Kalahandi State, also known as Karond State,[21] was one of the princely states of India during the period of the British Raj. It was recognized as a state in 1874[22] and had its capital in Bhawanipatna. Its last ruler signed the accession to the Indian Union on 1 January 1948. The present titular head of the state is Anant Pratap Deo who resides in the Kalahandi Palace in Bhawanipatna.

History: Kalahandi was the largest of the 26 Feudatory states of Odisha. According to local tradition, the state originated with Raja Raghunath Sai of the Naga dynasty who traced descent from the Nagabanshis of Chotanagpur[23] of Eastern India, beginning to rule the Kalahandi area in 1005 CE.[24][25][26] As per the traditional records preserved in Kalahandi Darbar, the Nagas succeeded the Gangas in Kalahandi when the last Ganga Governor of Kalahandi, Jagannath Deo's only daughter was married to Raghunath Sai, a prince of the Naga clan. However, historians have disputed the early date for the establishment of Naga dynasty rule in Kalahandi but most agree the Nagas succeeded the Gangas as the feudatories in the region during the 15th century taking advantage of the weakness of the central authority as the power of the Eastern Ganga dynasty started to decline in Odisha.[27]Hence the state's coat of arms had two cobras facing each other.[28] and the presiding deity of the dynasty is Goddess Manikeswari.[29][30]

In August 1947 Kalahandi became part of the Eastern States Union, an entity that was formed in Rajpur and that gathered most of the princely states of Orissa and Chhattisgarh. The Eastern States Union was dissolved in 1948.[31] The formerly princely state's territory is now within Kalahandi District.

List of rulers: The rulers of Kalahandi princely state were granted a hereditary salute of 9 guns by the British.[32]Rulers of the Naga dynasty of Kalahandi are–

  • Raghunath Sai (1005–1040)
  • Pratap Narayan Deo (1040–1072)
  • Birabar Deo (1072–1108)
  • Jugasai Deo I (1108–1142)
  • Udenarayan Deo (1142–1173)
  • Harichandra Deo (1173–1201)
  • Ramachandra Deo (1201–1234)
  • Gopinath Deo (1234–1271)
  • Balabhadra Deo (1271–1306
  • Raghuraj Deo (1306–1337)
  • Rai Singh Deo I (1337–1366)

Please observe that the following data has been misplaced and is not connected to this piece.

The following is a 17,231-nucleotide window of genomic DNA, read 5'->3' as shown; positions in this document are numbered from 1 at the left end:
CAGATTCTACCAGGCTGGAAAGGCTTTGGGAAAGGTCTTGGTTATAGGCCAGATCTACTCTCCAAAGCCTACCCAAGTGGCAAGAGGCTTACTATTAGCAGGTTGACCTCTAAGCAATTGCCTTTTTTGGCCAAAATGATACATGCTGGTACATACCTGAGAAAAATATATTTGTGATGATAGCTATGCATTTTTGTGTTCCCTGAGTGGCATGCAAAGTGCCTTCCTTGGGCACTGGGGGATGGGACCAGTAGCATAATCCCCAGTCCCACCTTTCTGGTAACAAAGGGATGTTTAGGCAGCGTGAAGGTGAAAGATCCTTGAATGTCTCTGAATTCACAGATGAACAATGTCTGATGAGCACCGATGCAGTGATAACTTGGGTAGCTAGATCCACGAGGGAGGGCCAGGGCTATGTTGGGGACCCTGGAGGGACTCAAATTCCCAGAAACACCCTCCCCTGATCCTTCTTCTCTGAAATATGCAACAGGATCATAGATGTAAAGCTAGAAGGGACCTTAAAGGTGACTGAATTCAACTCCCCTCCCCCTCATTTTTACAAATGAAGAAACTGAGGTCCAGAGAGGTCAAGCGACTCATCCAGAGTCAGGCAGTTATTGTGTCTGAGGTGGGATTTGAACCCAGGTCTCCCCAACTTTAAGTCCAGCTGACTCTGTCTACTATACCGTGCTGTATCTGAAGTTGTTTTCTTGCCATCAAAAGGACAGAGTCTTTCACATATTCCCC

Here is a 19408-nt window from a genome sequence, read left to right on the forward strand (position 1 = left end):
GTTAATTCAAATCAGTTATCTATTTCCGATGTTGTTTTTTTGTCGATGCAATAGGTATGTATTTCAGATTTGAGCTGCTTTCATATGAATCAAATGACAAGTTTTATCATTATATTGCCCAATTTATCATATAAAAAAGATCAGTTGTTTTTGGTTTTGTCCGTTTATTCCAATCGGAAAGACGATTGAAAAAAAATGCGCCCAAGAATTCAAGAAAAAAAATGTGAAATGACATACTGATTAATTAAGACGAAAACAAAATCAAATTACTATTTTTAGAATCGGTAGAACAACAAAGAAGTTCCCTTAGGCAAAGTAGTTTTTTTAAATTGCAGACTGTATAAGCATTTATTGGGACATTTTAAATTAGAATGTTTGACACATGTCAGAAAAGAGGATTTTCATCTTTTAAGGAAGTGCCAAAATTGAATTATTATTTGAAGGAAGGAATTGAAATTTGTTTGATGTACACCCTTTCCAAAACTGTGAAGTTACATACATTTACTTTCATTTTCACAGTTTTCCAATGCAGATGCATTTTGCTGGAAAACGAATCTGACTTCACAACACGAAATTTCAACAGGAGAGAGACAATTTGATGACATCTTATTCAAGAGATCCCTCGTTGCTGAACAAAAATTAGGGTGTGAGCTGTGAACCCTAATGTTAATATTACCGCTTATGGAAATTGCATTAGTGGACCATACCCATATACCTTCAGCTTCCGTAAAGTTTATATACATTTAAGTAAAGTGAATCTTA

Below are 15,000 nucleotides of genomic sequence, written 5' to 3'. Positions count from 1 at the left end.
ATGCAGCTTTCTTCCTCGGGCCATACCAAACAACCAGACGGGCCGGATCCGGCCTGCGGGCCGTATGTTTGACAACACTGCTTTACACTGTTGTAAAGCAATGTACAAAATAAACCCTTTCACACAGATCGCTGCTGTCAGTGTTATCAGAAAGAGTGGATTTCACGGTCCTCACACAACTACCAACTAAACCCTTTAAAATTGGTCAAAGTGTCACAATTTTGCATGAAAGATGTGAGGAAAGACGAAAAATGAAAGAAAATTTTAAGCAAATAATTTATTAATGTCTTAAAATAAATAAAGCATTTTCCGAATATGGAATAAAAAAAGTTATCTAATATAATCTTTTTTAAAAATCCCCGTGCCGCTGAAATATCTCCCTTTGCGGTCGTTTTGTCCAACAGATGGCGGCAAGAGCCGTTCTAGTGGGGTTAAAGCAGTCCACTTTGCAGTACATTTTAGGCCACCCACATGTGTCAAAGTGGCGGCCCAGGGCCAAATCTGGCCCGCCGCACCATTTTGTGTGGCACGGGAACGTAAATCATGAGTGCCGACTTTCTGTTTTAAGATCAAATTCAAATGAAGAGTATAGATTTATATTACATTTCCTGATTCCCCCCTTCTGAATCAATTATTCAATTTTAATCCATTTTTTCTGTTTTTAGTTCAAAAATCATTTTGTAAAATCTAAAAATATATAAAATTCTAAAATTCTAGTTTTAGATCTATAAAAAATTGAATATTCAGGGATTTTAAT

• Haria Deo (1366–1400)
  • Jugasai Deo II (1400–1436)
  • Pratap Narayan Deo II (1436–1468)
  • Hari Rudra Deo (1468–1496)
  • Anku Deo (1496–1528)
  • Pratap Deo (1528–1564)
  • Raghunath Deo (1564–1594)
  • Biswambhar Deo (1594–1627)
  • Rai Singh Deo II (1627–1658)
  • Dusmant Deo (1658–1693)
  • Jugasai Deo III (1693–1721)
  • Khadag Rai Deo (1721–1747)
  • Rai Singh Deo III (1747–1771)
  • Purusottam Deo (1771–1796)
  • Jugasai Dei IV (1796–1831)
  • Fateh Narayan Deo (1831–1853)
  • Udit Pratap Deo I (1853–1881)
  • Raghu Keshari De (1894–1897)
  • Court of Wards (1897–1917)
  • Brajamohan Deo (1917–1939)
  • Pratap Keshari Deo (1939–1947)
  • Pratap Keshari Deo (1948 – 8 October 2001) - (Titular)
  • Udit Pratap Deo II (8 October 2001 – 2 November 2019) - (Titular)
  • Anant Pratap Deo (2 November 2019 – current) - (Titular)

Naga dynasty of Kalahandi

The Naga dynasty started ruling Kalahandi in 1006. The Nagas of Kalahandi are the only dynasty in Odisha having a record of thousand years (1050–1948). During the 12th century Chakrakota Mandal was incorporated with the Ganga realm of Kalinga, and renamed "Kamala Mandala",[33] thus Kalahandi region became part of Kalinga as a feudatory of the Eastern Gangas under Nagas rules and continued till the 14th century. After 14th century Nagas owed allegiance from Eastern Gangas to the Suryavamsi Gajapatis. This territory assumed independence after the downfall of the Gajapatis of Odisha in 1568.